What Was the Nature of Geography in Ancient Times?

Geography, the study of the physical and human characteristics of Earth’s surface, has a long and fascinating history. In ancient times, the nature of geography was quite different from what it is today. Let’s take a closer look at how geography was studied and understood in ancient times.

Ancient Egyptians and Geography

The ancient Egyptians were one of the first civilizations to develop an understanding of geography. They lived in a region that was heavily influenced by the Nile River, so they had to be knowledgeable about its flood patterns and how to use it for irrigation.

The Egyptians made detailed maps of their land, including the location of cities, temples, and other important landmarks. They also developed a system of measuring land using units called “cubits.”

Greeks and Geography

The Greeks were another ancient civilization that made significant contributions to geography. The philosopher Thales is often credited as being one of the first people to use geometry to measure land. His student Anaximander created one of the first maps of the world, which showed Greece at the center and surrounded by water.


One of the most influential Greek geographers was Hipparchus. He is often called the “father of geography” because he created a grid system for mapping locations on Earth’s surface. This system used latitude and longitude lines to pinpoint specific locations.

Romans and Geography

The Romans also made significant contributions to geography. They were known for their extensive road network that connected all parts of their empire. This allowed them to gather information about different regions, which they recorded in detailed maps.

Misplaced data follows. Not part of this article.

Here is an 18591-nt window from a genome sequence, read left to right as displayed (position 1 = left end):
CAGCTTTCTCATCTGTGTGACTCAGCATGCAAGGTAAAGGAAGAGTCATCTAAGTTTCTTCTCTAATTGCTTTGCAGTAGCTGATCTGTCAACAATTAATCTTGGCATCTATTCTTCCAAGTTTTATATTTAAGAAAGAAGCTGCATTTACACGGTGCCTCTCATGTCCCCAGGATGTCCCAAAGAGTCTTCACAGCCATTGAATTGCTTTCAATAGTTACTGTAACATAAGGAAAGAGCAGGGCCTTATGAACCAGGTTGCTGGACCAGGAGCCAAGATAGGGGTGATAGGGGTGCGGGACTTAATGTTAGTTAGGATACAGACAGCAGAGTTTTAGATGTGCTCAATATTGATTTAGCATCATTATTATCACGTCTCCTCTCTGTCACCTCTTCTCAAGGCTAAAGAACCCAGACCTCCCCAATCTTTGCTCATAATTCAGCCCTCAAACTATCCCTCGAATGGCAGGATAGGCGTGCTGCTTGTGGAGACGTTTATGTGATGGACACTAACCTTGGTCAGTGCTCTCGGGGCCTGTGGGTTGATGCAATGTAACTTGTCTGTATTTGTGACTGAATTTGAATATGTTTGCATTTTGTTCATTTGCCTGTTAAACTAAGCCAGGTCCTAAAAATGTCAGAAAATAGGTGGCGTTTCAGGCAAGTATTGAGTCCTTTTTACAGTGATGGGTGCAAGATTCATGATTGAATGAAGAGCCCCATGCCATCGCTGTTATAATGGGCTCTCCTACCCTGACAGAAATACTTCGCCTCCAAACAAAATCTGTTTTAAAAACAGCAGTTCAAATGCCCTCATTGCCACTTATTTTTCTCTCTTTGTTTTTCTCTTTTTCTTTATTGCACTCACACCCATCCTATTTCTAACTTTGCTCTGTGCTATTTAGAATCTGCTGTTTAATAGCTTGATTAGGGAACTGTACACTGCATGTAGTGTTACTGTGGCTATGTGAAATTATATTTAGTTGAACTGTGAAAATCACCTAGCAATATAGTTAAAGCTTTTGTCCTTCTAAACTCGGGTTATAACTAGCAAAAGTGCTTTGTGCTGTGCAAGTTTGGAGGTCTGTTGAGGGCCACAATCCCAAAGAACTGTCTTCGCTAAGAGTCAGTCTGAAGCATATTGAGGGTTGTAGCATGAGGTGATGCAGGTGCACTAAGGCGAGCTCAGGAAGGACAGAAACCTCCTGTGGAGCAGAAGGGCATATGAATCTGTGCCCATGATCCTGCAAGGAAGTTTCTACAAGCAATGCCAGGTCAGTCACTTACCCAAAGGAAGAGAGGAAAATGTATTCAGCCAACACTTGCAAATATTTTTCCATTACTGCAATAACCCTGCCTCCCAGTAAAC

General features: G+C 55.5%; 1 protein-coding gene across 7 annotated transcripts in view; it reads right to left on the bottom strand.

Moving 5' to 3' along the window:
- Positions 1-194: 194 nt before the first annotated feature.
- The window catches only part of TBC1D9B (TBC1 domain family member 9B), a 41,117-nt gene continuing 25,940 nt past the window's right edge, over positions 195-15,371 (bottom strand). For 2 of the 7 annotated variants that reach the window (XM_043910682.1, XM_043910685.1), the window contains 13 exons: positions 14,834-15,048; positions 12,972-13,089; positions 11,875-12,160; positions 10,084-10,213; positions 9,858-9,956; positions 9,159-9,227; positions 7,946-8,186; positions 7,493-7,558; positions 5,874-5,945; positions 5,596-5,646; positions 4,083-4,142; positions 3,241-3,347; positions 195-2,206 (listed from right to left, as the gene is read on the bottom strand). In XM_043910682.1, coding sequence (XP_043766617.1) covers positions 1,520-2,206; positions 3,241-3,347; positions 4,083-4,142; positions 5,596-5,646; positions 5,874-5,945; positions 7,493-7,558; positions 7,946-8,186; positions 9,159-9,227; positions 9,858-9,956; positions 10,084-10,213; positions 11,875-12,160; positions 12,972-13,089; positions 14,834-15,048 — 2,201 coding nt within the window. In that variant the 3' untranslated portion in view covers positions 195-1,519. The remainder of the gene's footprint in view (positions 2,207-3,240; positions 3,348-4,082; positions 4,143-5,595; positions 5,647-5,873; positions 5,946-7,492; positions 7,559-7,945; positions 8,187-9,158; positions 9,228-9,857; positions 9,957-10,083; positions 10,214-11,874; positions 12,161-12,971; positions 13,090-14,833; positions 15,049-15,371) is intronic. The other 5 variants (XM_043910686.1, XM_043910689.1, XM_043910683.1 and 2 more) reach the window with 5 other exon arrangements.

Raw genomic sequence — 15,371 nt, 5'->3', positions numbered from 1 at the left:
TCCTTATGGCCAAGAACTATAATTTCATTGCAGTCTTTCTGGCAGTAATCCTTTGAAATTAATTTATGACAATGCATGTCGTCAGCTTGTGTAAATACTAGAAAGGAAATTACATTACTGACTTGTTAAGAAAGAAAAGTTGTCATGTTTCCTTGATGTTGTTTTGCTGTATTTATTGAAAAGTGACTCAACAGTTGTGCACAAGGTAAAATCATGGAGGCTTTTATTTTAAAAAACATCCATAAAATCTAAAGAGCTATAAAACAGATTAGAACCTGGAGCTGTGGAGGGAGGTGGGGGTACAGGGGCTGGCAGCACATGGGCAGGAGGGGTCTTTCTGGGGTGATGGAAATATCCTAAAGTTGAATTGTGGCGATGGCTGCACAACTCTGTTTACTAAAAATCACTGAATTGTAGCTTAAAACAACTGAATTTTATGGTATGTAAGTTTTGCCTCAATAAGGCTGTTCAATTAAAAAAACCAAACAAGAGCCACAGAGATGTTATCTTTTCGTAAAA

One Roman geographer who stands out is Ptolemy. He created a world map that included latitude and longitude lines similar to Hipparchus’ grid system but with more detail. His map was used for centuries and was considered one of the most accurate depictions of the world.


In ancient times, geography was primarily focused on mapping and understanding the physical characteristics of Earth’s surface. The Egyptians, Greeks, and Romans all made significant contributions to this field, developing new techniques for measuring land, creating detailed maps, and sharing information about different regions.

Today, geography encompasses a much broader range of topics, including human geography and environmental geography. However, the legacy of these ancient geographers lives on in our modern understanding of the world around us.